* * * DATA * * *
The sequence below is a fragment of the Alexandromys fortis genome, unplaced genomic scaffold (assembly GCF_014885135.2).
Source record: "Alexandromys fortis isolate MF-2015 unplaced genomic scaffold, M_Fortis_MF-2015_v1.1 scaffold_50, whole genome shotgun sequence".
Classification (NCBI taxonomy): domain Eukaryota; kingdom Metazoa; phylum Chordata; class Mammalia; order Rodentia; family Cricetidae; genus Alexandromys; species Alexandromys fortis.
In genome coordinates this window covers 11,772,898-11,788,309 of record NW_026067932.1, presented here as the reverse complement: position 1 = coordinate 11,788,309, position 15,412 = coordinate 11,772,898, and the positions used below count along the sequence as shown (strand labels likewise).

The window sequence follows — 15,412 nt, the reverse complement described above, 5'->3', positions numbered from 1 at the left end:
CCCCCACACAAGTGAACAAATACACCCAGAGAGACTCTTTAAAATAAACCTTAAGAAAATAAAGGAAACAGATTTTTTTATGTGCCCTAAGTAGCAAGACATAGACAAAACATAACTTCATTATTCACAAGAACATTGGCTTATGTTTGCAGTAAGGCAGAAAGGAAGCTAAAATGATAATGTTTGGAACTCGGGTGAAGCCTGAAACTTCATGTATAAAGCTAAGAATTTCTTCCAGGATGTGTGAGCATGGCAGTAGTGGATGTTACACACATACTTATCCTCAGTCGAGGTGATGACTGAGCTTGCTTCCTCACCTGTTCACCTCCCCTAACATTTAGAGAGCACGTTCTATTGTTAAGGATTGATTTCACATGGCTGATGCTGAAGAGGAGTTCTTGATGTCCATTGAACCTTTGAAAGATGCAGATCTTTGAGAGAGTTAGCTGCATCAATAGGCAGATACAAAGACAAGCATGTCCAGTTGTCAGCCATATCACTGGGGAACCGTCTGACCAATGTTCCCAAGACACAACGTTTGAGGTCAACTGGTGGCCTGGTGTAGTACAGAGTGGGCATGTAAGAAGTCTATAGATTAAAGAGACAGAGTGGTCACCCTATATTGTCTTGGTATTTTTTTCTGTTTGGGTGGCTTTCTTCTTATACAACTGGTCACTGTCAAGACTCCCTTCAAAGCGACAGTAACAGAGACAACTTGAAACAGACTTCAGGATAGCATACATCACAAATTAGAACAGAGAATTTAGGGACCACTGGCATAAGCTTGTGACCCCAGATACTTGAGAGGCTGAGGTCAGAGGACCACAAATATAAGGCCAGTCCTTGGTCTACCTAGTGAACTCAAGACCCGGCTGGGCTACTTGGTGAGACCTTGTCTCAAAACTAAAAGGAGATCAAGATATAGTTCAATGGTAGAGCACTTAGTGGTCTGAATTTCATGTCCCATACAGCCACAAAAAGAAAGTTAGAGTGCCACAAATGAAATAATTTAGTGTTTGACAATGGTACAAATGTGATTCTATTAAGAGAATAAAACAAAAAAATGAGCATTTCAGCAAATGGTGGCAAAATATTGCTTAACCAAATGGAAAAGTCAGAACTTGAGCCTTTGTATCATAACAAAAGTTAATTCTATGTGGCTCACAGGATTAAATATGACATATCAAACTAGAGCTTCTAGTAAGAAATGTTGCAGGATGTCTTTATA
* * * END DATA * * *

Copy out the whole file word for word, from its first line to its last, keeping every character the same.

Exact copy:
The sequence below is a fragment of the Alexandromys fortis genome, unplaced genomic scaffold (assembly GCF_014885135.2).
Source record: "Alexandromys fortis isolate MF-2015 unplaced genomic scaffold, M_Fortis_MF-2015_v1.1 scaffold_50, whole genome shotgun sequence".
Classification (NCBI taxonomy): domain Eukaryota; kingdom Metazoa; phylum Chordata; class Mammalia; order Rodentia; family Cricetidae; genus Alexandromys; species Alexandromys fortis.
In genome coordinates this window covers 11,772,898-11,788,309 of record NW_026067932.1, presented here as the reverse complement: position 1 = coordinate 11,788,309, position 15,412 = coordinate 11,772,898, and the positions used below count along the sequence as shown (strand labels likewise).

The window sequence follows — 15,412 nt, the reverse complement described above, 5'->3', positions numbered from 1 at the left end:
CCCCCACACAAGTGAACAAATACACCCAGAGAGACTCTTTAAAATAAACCTTAAGAAAATAAAGGAAACAGATTTTTTTATGTGCCCTAAGTAGCAAGACATAGACAAAACATAACTTCATTATTCACAAGAACATTGGCTTATGTTTGCAGTAAGGCAGAAAGGAAGCTAAAATGATAATGTTTGGAACTCGGGTGAAGCCTGAAACTTCATGTATAAAGCTAAGAATTTCTTCCAGGATGTGTGAGCATGGCAGTAGTGGATGTTACACACATACTTATCCTCAGTCGAGGTGATGACTGAGCTTGCTTCCTCACCTGTTCACCTCCCCTAACATTTAGAGAGCACGTTCTATTGTTAAGGATTGATTTCACATGGCTGATGCTGAAGAGGAGTTCTTGATGTCCATTGAACCTTTGAAAGATGCAGATCTTTGAGAGAGTTAGCTGCATCAATAGGCAGATACAAAGACAAGCATGTCCAGTTGTCAGCCATATCACTGGGGAACCGTCTGACCAATGTTCCCAAGACACAACGTTTGAGGTCAACTGGTGGCCTGGTGTAGTACAGAGTGGGCATGTAAGAAGTCTATAGATTAAAGAGACAGAGTGGTCACCCTATATTGTCTTGGTATTTTTTTCTGTTTGGGTGGCTTTCTTCTTATACAACTGGTCACTGTCAAGACTCCCTTCAAAGCGACAGTAACAGAGACAACTTGAAACAGACTTCAGGATAGCATACATCACAAATTAGAACAGAGAATTTAGGGACCACTGGCATAAGCTTGTGACCCCAGATACTTGAGAGGCTGAGGTCAGAGGACCACAAATATAAGGCCAGTCCTTGGTCTACCTAGTGAACTCAAGACCCGGCTGGGCTACTTGGTGAGACCTTGTCTCAAAACTAAAAGGAGATCAAGATATAGTTCAATGGTAGAGCACTTAGTGGTCTGAATTTCATGTCCCATACAGCCACAAAAAGAAAGTTAGAGTGCCACAAATGAAATAATTTAGTGTTTGACAATGGTACAAATGTGATTCTATTAAGAGAATAAAACAAAAAAATGAGCATTTCAGCAAATGGTGGCAAAATATTGCTTAACCAAATGGAAAAGTCAGAACTTGAGCCTTTGTATCATAACAAAAGTTAATTCTATGTGGCTCACAGGATTAAATATGACATATCAAACTAGAGCTTCTAGTAAGAAATGTTGCAGGATGTCTTTATA